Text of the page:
Prominent Silicon Valley venture capital firm Benchmark recently announced the addition of former Behance CEO Scott Belsky as its sixth general partner. Benchmark follows a unique model in which all partners have an equal stake in the firm’s success. Based on the data, the formula seems to be working.
Here we will dive into Benchmark’s investment and exit trends as part of our investor “teardown,” drilling into Benchmark’s activity.
- Where’s the data & viz from? 100% of the visualizations and data you see in this teardown are directly from the CB Insights platform’s Investor Analytics tool.
- What’s a Teardown? A product teardown is the act of disassembling a product to understand its parts, functionality, etc. An investor teardown is analogous. We’re trying to understand a firm and what makes it tick by analyzing data around their financing strategy, investment thesis, key people, exit history, investment syndicates and more.
We’ll discuss trends and highlights in Benchmark’s portfolio over the past few years by analyzing the following dimensions:
- Recent Financing Activity
- Recent Exit Activity
- Funding History
- Notable Partners
- Industry Strategy
- Geographic Strategy
- Stage Strategy
- New vs. Follow-On Investments
- Deal Size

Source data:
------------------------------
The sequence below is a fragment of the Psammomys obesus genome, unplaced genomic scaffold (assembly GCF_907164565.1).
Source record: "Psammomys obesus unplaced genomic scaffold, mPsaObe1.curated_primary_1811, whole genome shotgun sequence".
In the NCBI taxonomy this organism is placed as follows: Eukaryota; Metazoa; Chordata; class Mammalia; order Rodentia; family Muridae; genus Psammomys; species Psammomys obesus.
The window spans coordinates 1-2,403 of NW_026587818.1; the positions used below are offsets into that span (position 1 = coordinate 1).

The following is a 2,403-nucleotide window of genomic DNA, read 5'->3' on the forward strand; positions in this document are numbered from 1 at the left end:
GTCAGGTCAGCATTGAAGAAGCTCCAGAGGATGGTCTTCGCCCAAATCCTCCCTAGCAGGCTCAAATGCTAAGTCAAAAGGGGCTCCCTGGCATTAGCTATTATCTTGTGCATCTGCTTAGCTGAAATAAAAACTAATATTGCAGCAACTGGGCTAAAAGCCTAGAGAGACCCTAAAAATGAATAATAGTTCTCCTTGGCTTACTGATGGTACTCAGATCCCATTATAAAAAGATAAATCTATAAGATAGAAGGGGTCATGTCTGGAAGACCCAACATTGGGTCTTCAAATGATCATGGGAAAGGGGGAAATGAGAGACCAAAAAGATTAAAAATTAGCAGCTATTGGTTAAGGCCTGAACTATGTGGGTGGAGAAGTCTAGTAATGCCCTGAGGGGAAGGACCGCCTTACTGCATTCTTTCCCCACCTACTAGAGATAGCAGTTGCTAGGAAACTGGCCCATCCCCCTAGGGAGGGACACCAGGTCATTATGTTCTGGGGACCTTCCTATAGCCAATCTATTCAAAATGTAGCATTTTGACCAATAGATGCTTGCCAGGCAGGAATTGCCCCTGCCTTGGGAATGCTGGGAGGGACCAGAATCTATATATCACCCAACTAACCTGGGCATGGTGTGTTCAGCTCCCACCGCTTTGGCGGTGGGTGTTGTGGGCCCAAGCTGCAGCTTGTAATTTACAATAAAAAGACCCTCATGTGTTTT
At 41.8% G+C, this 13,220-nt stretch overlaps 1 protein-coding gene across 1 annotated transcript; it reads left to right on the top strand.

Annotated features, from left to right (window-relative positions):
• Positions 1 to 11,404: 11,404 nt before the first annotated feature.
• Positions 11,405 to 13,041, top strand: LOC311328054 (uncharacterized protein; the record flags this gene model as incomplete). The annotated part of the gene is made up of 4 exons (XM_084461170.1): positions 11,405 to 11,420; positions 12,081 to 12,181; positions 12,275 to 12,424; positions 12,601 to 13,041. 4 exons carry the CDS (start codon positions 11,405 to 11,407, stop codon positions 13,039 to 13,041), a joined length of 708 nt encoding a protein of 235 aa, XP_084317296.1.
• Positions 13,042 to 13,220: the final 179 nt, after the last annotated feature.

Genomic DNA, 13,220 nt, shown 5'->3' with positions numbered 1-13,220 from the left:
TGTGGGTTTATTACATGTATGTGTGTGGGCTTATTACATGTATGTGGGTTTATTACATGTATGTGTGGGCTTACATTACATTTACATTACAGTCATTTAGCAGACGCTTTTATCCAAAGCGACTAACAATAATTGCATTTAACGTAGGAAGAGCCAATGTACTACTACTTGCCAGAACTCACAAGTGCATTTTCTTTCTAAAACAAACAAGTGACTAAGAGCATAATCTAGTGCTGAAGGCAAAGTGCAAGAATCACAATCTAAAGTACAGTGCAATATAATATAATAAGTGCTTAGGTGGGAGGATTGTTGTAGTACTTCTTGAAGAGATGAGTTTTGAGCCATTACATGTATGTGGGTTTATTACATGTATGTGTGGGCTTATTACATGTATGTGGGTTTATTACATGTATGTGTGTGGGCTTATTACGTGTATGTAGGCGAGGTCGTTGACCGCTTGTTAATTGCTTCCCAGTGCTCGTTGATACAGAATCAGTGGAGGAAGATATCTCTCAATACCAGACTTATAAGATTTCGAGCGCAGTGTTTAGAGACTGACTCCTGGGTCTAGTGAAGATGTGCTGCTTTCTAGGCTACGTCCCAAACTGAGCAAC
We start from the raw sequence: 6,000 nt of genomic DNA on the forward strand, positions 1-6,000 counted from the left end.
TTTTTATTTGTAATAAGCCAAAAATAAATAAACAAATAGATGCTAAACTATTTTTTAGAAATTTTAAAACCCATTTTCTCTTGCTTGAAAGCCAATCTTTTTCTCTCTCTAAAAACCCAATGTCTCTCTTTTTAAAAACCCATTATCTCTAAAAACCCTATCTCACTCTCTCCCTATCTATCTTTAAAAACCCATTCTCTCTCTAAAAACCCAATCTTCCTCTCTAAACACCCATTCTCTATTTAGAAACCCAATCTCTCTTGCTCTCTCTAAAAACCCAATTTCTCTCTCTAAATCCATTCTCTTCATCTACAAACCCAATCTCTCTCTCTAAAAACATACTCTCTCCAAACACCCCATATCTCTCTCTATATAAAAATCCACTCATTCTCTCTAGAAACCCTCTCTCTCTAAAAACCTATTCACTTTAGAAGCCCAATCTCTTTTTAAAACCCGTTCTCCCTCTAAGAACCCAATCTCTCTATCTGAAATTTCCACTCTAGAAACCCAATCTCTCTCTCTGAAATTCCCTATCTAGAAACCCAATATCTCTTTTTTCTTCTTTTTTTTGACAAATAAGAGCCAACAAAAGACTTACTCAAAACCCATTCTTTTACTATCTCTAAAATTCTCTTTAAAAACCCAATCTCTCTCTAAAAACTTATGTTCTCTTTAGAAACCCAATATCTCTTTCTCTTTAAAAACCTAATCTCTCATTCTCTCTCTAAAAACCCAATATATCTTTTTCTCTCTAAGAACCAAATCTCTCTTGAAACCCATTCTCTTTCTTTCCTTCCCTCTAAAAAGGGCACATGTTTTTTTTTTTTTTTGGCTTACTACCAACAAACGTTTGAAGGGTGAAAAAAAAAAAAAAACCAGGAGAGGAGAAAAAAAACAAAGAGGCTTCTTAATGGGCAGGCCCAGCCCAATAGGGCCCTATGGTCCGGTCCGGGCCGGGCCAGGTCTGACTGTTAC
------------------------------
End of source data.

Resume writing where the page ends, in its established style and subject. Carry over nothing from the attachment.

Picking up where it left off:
- Investment Syndicate Analysis
Financing activity – funding and deal slowdown
Benchmark slowed down their investment activity in 2015 year-over-year compared to 2014. The firm’s investment pace has been steadily declining, with the firm participating in under 30 deals in 2015 compared to at leat 35 deals in 2014.
Despite the slowdown, Benchmark had some recent notable investments, a few of which are included below:
- Urban transport app Citymapper raised a $40M Series B, marking Benchmark’s first investment in 2016
- Interior design marketplace Laurel & Wolf raised a $25M Series B at an $100M valuation in September 2015
- HR software Greenhouse Software raised a $35M Series C in August 2015. Benchmark also participated in their Series B round in March 2015.
Benchmark continuously finds itself invested in top exits. Since 2013, they have been involved in 7 IPOs, including those of Zendesk, Hortonworks, and New Relic. Additionally, Benchmark has had 4 mega-exits ($1B+) since 2013, including the IPOs of Twitter and GrubHub Seamless, with the acquisition of Jasper Technologies adding to their list of mega-exits as of February 2016. The data highlighted below details some of Benchmarks high-profile exits from the last 14 months.